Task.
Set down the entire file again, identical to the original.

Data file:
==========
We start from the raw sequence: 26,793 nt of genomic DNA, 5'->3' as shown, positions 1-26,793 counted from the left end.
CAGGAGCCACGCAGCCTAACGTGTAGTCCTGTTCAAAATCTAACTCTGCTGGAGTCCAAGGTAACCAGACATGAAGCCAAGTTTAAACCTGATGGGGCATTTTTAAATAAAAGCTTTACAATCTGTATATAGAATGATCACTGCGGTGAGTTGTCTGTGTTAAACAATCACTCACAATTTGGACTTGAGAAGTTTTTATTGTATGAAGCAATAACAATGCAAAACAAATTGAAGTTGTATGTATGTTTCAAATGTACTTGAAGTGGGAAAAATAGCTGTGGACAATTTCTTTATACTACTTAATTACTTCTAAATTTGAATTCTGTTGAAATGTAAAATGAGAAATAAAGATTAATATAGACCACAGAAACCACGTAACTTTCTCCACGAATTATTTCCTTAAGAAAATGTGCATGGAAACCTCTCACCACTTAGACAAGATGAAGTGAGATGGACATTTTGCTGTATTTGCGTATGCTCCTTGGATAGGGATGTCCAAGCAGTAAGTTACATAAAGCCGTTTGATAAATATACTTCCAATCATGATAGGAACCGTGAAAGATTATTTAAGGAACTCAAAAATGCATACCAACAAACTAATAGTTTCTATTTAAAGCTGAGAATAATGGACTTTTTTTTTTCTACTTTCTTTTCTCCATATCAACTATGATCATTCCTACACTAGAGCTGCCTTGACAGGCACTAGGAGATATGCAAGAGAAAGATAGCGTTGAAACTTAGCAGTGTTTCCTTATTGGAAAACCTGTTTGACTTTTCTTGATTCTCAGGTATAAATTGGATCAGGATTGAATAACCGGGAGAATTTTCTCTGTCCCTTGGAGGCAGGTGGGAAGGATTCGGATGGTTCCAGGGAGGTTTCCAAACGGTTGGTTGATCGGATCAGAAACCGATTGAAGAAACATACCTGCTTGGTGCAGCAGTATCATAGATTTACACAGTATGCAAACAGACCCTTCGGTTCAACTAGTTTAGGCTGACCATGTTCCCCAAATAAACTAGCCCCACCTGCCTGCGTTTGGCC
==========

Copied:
We start from the raw sequence: 26,793 nt of genomic DNA, 5'->3' as shown, positions 1-26,793 counted from the left end.
CAGGAGCCACGCAGCCTAACGTGTAGTCCTGTTCAAAATCTAACTCTGCTGGAGTCCAAGGTAACCAGACATGAAGCCAAGTTTAAACCTGATGGGGCATTTTTAAATAAAAGCTTTACAATCTGTATATAGAATGATCACTGCGGTGAGTTGTCTGTGTTAAACAATCACTCACAATTTGGACTTGAGAAGTTTTTATTGTATGAAGCAATAACAATGCAAAACAAATTGAAGTTGTATGTATGTTTCAAATGTACTTGAAGTGGGAAAAATAGCTGTGGACAATTTCTTTATACTACTTAATTACTTCTAAATTTGAATTCTGTTGAAATGTAAAATGAGAAATAAAGATTAATATAGACCACAGAAACCACGTAACTTTCTCCACGAATTATTTCCTTAAGAAAATGTGCATGGAAACCTCTCACCACTTAGACAAGATGAAGTGAGATGGACATTTTGCTGTATTTGCGTATGCTCCTTGGATAGGGATGTCCAAGCAGTAAGTTACATAAAGCCGTTTGATAAATATACTTCCAATCATGATAGGAACCGTGAAAGATTATTTAAGGAACTCAAAAATGCATACCAACAAACTAATAGTTTCTATTTAAAGCTGAGAATAATGGACTTTTTTTTTTCTACTTTCTTTTCTCCATATCAACTATGATCATTCCTACACTAGAGCTGCCTTGACAGGCACTAGGAGATATGCAAGAGAAAGATAGCGTTGAAACTTAGCAGTGTTTCCTTATTGGAAAACCTGTTTGACTTTTCTTGATTCTCAGGTATAAATTGGATCAGGATTGAATAACCGGGAGAATTTTCTCTGTCCCTTGGAGGCAGGTGGGAAGGATTCGGATGGTTCCAGGGAGGTTTCCAAACGGTTGGTTGATCGGATCAGAAACCGATTGAAGAAACATACCTGCTTGGTGCAGCAGTATCATAGATTTACACAGTATGCAAACAGACCCTTCGGTTCAACTAGTTTAGGCTGACCATGTTCCCCAAATAAACTAGCCCCACCTGCCTGCGTTTGGCC